Pat Buchanan
The alacrity and glee with which Democrats and their Big Media allies piled on President Bush -- over the leak that he had been alerted to an Al Qaeda sky-jacking plot in August -- suggests something else is afoot here, other than righteous indignation. And it is. The president's enemies have been seething with jealousy and resentment at his 90 percent approval ratings. They are terrified his poll numbers could translate into a Republican sweep. And they have been waiting for n chance to strike and wound him, and bring him down to earth. Now the White House has given them that chance, and it has only itself to blame. Instead of withholding the fact that the president got an Al Qaeda alert in August, the White House should have put it out. No one is going to blame President Bush for not connecting all the threads from intelligence agencies that might have enabled some brilliant detective-analyst at the FBI or CIA to discern what was up. Intelligence analysis is not the president's job. But his job is to keep the confidence of the people that he is not withholding what they have a right to know. The president has been hurt far more by the perception he may be hiding something than he would ever have been had he given that information to the public. A congressional investigation into why the FBI, CIA, DEA and other agencies missed this elaborate plot to crash airliners into the World Trade Center and Pentagon, when clues abounded from Phoenix to the Philippines, is necessary. If America is going to fight a war on terror and, as the War Party insists, effect "regime change" in half a dozen nations, we are going to be targeted for terror as long as we live. And given the sums U.S. taxpayers have invested in agencies to keep an eye on our enemies, we should have known far more than we did about the most murderous anti-American terrorist clan of them all, Osama bin Laden's Al Qaeda. Having said this, let me add: What is going on in this city today has less to do with what President Bush was told last August than it does with the resentment and rage of the Left at how President Bush has converted himself from the butt of their jokes into a leader who has won the heart of the nation. Before 9-11, they had called him an illegitimate president and an amiable dunce. Hence, they were astonished when President Bush seized the reins of leadership to guide the nation to victory in the Afghan war. But the unity America has known since 9-11 is over. The president's enemies have the scent of blood in their nostrils once again, as they did in 1973 with Richard Nixon and in 1987 with Ronald Reagan. This is not to say President Bush is in the same peril, but it is to say the Left and the Big Media, still smarting over what was done to Clinton, will not hesitate to do the same to him. Republicans never seem to learn. No matter how much they appease this city, this city sees conservatives as an illegitimate and a mean-spirited lot that has no business in their White House. The Hun is always at your feet or at your throat, Churchill said of the Germans. Well, in this city, the Left and Big Media are always at a Republican president's feet, or at his throat. Right now, seeing a stumble, they have sprung for the throat of George W. Bush. Consider how differently they treat their own. While there is no evidence President Bush knew a major attack on America was imminent, FDR did suspect something. He had issued secret orders to sink German U-boats on sight, an act of war. He had cut off Japan's oil. He had rejected a Japanese offer to meet him anywhere in the Pacific to avoid war. He had told the Brits and Dutch that if Japan invaded their colonies, America would join the fight. He had broken Japan's diplomatic code and had in hand, the night before Pearl Harbor, 13 of the 14 parts of the Japanese reply to his ultimatum of Nov. 25. "This means war," FDR said. Gen. George Marshall was out horseback riding in Rock Creek Park when frantic aides tried to find him to send word to Honolulu that war was imminent. There are reports the British had broken Japan's naval code and knew that a huge Japanese task force was crossing the North Pacific, steaming toward Hawaii. When Japan struck, Adm. Kimmel and Gen. Short were scapegoated, reduced in rank and relieved of command, as the great cover-up commenced. Yet the same Leftists now piling on President Bush would find it unpatriotic and near treasonous to suggest their hero -- who had zero reputation for truthfulness -- might have known more than he let on. The Left has always given its own a pass for sins for which it would readily lynch a leader of the Right. Republicans never seem to learn.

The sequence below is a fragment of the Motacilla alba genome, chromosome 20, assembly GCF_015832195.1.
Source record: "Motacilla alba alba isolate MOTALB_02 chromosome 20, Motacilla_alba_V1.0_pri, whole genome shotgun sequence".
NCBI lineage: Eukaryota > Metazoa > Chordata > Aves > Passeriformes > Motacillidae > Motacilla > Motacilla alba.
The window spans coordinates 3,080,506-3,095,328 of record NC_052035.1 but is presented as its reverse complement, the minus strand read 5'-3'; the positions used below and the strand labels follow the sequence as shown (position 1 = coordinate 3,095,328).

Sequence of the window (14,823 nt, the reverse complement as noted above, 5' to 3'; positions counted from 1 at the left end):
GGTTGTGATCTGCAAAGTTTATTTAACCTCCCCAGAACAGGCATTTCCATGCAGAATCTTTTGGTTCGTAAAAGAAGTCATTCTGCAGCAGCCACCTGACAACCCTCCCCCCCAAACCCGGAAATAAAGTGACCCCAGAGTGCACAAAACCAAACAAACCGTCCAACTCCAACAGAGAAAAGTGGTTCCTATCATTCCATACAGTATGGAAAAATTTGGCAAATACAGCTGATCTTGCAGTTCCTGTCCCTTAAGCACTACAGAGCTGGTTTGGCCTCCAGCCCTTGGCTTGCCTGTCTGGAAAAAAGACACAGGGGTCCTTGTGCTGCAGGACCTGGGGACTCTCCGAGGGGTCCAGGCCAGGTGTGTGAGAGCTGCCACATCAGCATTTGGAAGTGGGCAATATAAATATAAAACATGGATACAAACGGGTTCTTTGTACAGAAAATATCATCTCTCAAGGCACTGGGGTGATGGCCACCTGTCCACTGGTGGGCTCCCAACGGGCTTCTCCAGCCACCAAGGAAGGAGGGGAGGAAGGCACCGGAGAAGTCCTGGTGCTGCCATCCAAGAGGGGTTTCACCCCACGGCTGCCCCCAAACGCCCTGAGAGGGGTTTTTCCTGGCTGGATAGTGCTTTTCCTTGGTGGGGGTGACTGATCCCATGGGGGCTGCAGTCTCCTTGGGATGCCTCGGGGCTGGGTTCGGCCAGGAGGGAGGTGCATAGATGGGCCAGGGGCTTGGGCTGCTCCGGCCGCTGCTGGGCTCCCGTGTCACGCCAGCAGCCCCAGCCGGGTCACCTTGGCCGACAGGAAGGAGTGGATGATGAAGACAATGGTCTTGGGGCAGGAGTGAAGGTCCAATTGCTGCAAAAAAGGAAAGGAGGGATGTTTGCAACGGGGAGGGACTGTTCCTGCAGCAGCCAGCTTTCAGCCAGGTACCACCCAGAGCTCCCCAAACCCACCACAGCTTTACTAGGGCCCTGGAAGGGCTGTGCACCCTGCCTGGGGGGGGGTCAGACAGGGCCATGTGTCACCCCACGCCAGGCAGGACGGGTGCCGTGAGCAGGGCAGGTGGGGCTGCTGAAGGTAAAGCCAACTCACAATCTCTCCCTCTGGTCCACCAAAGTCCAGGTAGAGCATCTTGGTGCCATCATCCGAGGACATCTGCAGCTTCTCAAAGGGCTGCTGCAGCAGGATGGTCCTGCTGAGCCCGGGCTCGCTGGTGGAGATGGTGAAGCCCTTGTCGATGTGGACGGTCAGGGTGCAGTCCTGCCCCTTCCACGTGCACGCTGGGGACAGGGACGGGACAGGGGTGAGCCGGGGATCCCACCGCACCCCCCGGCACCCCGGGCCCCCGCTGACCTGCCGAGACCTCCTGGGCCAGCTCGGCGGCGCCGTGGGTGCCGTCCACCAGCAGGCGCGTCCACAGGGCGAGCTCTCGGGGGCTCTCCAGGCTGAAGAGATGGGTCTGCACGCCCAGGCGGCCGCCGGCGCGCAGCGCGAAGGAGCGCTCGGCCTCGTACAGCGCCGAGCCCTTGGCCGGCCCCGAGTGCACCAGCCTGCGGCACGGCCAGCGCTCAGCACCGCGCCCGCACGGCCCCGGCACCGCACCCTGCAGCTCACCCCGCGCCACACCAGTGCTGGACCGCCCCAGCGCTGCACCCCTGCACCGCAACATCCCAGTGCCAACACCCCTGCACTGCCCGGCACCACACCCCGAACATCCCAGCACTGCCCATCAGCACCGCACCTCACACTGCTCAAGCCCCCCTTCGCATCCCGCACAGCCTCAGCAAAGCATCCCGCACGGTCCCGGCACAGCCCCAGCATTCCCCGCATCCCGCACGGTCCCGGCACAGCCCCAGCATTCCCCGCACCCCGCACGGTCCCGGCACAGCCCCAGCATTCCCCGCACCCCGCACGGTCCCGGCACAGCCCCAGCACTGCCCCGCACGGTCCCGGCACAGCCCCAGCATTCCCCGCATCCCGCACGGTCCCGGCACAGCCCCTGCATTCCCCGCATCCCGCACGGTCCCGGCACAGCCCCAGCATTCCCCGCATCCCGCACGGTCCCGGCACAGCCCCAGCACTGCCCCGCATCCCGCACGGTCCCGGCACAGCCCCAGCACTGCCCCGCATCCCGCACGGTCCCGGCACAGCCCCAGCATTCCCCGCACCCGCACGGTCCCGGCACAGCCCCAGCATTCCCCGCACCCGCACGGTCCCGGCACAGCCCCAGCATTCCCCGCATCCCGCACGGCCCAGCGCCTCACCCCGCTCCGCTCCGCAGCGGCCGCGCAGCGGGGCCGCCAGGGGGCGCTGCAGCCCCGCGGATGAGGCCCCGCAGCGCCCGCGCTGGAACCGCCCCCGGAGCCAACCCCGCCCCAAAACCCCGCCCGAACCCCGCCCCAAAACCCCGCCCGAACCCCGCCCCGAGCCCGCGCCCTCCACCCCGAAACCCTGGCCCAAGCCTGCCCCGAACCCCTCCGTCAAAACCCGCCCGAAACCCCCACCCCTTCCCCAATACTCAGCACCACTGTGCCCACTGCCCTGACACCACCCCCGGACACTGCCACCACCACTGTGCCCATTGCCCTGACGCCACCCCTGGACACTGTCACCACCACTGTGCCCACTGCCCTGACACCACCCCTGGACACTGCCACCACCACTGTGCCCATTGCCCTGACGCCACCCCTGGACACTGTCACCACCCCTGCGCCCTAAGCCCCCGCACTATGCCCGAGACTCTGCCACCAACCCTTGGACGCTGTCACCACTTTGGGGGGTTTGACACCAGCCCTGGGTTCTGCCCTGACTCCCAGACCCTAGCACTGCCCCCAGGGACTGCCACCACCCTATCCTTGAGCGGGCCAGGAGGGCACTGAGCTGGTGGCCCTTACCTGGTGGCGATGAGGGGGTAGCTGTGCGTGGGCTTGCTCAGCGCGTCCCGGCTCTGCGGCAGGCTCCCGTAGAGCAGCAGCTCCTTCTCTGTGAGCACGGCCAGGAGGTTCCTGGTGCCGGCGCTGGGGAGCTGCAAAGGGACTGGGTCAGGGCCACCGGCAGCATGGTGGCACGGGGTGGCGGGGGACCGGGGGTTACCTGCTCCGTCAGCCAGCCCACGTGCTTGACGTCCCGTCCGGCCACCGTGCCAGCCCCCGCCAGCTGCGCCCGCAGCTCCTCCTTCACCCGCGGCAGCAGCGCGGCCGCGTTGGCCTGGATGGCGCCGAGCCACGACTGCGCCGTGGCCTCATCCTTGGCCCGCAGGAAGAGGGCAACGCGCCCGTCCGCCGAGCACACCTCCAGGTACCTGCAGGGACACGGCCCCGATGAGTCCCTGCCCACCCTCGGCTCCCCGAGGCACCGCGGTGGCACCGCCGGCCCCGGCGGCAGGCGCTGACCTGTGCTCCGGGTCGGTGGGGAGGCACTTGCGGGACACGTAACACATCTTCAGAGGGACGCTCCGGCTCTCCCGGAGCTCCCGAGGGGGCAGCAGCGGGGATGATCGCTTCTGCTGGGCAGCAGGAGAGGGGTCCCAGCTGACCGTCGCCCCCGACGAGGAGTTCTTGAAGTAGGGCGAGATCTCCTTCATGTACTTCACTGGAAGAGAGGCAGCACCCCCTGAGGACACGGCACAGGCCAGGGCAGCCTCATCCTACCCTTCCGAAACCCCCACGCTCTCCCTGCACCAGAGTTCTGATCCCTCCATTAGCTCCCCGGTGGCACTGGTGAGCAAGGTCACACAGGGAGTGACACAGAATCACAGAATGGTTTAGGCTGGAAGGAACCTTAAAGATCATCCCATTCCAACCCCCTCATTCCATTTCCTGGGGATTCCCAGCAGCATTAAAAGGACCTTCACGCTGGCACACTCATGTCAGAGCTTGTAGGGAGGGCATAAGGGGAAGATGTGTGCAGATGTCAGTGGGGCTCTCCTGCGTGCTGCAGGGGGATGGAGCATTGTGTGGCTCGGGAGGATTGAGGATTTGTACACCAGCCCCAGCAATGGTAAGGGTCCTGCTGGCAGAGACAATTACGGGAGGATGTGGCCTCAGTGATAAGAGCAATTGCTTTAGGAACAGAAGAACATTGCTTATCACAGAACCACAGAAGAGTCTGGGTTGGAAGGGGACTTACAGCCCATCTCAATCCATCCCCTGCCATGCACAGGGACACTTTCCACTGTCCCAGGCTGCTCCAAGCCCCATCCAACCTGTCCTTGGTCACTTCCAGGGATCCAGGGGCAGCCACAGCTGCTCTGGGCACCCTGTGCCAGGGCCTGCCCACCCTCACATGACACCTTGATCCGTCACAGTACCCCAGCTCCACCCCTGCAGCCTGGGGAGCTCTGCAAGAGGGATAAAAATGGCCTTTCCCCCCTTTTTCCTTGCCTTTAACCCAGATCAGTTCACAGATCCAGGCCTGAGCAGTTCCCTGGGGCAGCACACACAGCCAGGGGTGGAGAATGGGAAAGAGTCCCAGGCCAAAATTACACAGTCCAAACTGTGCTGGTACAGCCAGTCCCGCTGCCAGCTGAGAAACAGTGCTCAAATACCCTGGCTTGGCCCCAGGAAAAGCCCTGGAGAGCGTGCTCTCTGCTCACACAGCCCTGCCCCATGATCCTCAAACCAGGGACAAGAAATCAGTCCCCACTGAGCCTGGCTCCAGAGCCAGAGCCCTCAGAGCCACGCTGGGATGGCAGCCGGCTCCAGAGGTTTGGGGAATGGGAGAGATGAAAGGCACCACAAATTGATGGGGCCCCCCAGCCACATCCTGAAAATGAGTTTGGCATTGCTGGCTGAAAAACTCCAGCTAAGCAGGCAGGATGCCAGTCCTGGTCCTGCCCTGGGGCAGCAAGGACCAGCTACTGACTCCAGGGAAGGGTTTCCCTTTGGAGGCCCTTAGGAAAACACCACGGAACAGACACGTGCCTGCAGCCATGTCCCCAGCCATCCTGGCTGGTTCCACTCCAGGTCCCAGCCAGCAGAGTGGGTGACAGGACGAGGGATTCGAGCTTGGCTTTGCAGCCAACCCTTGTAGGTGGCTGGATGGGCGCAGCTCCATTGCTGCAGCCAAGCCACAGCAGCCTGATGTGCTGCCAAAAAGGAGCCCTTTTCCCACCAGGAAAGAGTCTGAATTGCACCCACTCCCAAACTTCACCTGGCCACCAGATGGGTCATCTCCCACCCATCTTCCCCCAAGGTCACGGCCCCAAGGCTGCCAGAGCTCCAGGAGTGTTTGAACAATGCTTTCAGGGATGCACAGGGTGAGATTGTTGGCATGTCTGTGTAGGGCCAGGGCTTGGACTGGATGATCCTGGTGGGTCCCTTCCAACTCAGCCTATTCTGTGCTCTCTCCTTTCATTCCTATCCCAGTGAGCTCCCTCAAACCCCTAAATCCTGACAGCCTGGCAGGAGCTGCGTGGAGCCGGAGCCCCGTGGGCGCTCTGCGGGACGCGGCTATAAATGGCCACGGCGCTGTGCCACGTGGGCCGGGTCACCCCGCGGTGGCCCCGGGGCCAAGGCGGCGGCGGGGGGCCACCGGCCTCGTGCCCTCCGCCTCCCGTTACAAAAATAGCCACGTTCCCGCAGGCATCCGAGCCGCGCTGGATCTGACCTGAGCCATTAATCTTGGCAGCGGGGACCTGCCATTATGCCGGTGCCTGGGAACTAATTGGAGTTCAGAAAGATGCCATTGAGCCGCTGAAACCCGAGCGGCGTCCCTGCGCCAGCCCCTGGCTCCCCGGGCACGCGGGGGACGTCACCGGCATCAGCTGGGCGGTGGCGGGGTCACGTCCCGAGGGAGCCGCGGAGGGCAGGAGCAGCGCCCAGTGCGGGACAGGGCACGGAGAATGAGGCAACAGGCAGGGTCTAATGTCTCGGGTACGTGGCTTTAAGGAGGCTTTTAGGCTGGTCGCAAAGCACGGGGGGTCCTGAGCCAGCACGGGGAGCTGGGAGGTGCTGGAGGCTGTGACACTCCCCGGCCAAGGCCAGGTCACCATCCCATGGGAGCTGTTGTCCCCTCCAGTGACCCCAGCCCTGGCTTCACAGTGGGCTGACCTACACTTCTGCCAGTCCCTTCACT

Pat Buchanan

Pat Buchanan is a founding editor of The American Conservative magazine, and the author of many books including State of Emergency: The Third World Invasion and Conquest of America .
 
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